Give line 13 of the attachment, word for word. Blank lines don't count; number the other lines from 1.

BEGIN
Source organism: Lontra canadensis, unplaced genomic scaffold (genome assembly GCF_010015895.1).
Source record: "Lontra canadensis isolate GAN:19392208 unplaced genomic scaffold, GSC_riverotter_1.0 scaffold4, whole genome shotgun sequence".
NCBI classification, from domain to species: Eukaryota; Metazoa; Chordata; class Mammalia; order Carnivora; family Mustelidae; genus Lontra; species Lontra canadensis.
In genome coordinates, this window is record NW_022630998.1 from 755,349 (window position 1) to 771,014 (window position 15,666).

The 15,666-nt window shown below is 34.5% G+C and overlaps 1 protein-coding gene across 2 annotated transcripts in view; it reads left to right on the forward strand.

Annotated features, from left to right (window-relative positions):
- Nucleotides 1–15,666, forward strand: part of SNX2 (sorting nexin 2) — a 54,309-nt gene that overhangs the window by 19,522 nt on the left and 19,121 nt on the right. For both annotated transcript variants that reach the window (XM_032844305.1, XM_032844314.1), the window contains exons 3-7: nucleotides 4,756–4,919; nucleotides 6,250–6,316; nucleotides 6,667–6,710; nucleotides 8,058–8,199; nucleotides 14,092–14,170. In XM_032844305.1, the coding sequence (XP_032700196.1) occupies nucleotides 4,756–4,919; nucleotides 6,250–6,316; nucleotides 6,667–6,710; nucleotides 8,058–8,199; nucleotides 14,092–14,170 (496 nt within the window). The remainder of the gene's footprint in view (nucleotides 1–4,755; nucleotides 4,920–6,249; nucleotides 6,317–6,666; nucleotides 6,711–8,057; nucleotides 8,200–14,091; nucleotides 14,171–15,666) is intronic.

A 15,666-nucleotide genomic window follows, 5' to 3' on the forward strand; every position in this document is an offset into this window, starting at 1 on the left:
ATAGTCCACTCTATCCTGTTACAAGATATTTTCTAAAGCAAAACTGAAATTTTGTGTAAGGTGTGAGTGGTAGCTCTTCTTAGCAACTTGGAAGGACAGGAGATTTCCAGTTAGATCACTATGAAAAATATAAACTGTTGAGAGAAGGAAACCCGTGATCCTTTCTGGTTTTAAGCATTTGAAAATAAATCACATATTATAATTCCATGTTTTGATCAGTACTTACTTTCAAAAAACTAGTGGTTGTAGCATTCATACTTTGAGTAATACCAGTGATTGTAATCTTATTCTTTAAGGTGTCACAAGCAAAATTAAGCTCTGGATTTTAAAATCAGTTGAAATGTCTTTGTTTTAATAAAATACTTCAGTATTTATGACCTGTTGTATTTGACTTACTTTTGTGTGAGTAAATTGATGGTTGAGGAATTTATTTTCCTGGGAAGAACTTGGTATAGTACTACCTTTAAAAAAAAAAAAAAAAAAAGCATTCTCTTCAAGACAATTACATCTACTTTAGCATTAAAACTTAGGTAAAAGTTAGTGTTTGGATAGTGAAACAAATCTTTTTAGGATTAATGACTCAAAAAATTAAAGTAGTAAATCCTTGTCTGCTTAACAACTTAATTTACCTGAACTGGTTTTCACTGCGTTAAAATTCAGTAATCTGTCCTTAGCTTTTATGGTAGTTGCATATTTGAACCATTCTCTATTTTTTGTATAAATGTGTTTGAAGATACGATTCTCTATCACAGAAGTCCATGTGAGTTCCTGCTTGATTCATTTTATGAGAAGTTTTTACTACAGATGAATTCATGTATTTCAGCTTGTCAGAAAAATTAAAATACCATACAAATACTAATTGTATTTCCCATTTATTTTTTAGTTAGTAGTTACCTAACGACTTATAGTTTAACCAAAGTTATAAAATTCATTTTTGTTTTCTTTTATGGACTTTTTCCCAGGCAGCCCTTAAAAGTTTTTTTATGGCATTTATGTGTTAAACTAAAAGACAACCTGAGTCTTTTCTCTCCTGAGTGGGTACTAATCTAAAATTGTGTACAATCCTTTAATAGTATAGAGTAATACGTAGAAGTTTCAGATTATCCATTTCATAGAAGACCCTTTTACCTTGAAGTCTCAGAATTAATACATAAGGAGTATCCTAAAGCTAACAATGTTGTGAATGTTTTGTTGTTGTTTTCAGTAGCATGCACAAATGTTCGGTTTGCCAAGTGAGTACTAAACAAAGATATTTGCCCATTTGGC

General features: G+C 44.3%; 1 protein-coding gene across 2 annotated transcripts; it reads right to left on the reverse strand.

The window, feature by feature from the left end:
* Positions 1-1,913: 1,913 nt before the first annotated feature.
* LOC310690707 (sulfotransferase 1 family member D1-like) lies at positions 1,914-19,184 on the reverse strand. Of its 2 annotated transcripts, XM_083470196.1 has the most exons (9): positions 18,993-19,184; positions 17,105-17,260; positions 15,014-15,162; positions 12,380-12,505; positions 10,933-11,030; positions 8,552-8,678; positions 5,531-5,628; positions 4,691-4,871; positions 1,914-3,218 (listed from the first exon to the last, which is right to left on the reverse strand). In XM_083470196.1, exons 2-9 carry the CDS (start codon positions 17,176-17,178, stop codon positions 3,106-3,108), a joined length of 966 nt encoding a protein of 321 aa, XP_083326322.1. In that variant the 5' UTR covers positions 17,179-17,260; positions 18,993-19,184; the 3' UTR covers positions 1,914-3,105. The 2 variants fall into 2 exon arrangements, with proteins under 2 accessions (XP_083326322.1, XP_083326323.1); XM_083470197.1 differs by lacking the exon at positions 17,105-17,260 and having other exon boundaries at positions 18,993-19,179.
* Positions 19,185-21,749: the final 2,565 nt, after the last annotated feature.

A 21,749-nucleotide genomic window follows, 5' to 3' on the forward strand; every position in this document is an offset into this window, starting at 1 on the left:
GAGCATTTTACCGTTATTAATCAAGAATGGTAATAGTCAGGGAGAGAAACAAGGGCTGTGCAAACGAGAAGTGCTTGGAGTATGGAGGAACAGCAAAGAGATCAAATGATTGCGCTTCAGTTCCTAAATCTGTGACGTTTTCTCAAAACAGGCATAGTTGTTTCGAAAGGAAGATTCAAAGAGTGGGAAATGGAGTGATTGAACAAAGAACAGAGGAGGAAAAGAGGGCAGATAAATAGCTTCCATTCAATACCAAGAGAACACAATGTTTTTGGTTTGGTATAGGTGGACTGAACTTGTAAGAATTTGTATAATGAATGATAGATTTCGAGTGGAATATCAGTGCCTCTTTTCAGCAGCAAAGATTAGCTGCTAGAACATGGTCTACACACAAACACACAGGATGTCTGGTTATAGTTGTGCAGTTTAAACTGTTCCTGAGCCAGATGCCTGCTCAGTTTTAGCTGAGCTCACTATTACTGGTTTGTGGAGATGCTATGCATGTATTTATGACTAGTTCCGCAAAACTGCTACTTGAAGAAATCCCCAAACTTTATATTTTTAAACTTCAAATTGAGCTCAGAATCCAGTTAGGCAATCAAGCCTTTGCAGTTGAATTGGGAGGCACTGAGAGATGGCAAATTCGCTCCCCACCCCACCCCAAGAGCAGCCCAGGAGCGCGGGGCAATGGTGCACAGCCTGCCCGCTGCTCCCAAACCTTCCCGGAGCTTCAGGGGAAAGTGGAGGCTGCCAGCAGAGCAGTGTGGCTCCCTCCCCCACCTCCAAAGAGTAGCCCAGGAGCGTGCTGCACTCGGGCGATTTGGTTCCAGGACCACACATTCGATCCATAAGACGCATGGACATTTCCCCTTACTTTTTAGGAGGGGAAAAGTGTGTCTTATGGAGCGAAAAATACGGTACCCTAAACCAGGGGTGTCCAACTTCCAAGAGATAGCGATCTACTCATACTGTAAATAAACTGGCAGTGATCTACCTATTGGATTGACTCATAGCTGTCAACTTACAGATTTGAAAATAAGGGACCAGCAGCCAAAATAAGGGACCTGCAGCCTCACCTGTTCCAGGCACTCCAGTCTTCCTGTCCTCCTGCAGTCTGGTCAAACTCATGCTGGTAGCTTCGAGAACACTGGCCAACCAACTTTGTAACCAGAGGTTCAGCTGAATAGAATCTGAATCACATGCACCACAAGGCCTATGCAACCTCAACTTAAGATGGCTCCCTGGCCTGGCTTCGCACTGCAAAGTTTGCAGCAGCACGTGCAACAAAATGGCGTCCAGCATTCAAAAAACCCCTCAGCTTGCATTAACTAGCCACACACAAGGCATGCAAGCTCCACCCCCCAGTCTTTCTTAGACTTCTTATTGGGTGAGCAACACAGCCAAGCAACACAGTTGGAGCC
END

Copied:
* LOC310690707 (sulfotransferase 1 family member D1-like) lies at positions 1,914-19,184 on the reverse strand. Of its 2 annotated transcripts, XM_083470196.1 has the most exons (9): positions 18,993-19,184; positions 17,105-17,260; positions 15,014-15,162; positions 12,380-12,505; positions 10,933-11,030; positions 8,552-8,678; positions 5,531-5,628; positions 4,691-4,871; positions 1,914-3,218 (listed from the first exon to the last, which is right to left on the reverse strand). In XM_083470196.1, exons 2-9 carry the CDS (start codon positions 17,176-17,178, stop codon positions 3,106-3,108), a joined length of 966 nt encoding a protein of 321 aa, XP_083326322.1. In that variant the 5' UTR covers positions 17,179-17,260; positions 18,993-19,184; the 3' UTR covers positions 1,914-3,105. The 2 variants fall into 2 exon arrangements, with proteins under 2 accessions (XP_083326322.1, XP_083326323.1); XM_083470197.1 differs by lacking the exon at positions 17,105-17,260 and having other exon boundaries at positions 18,993-19,179.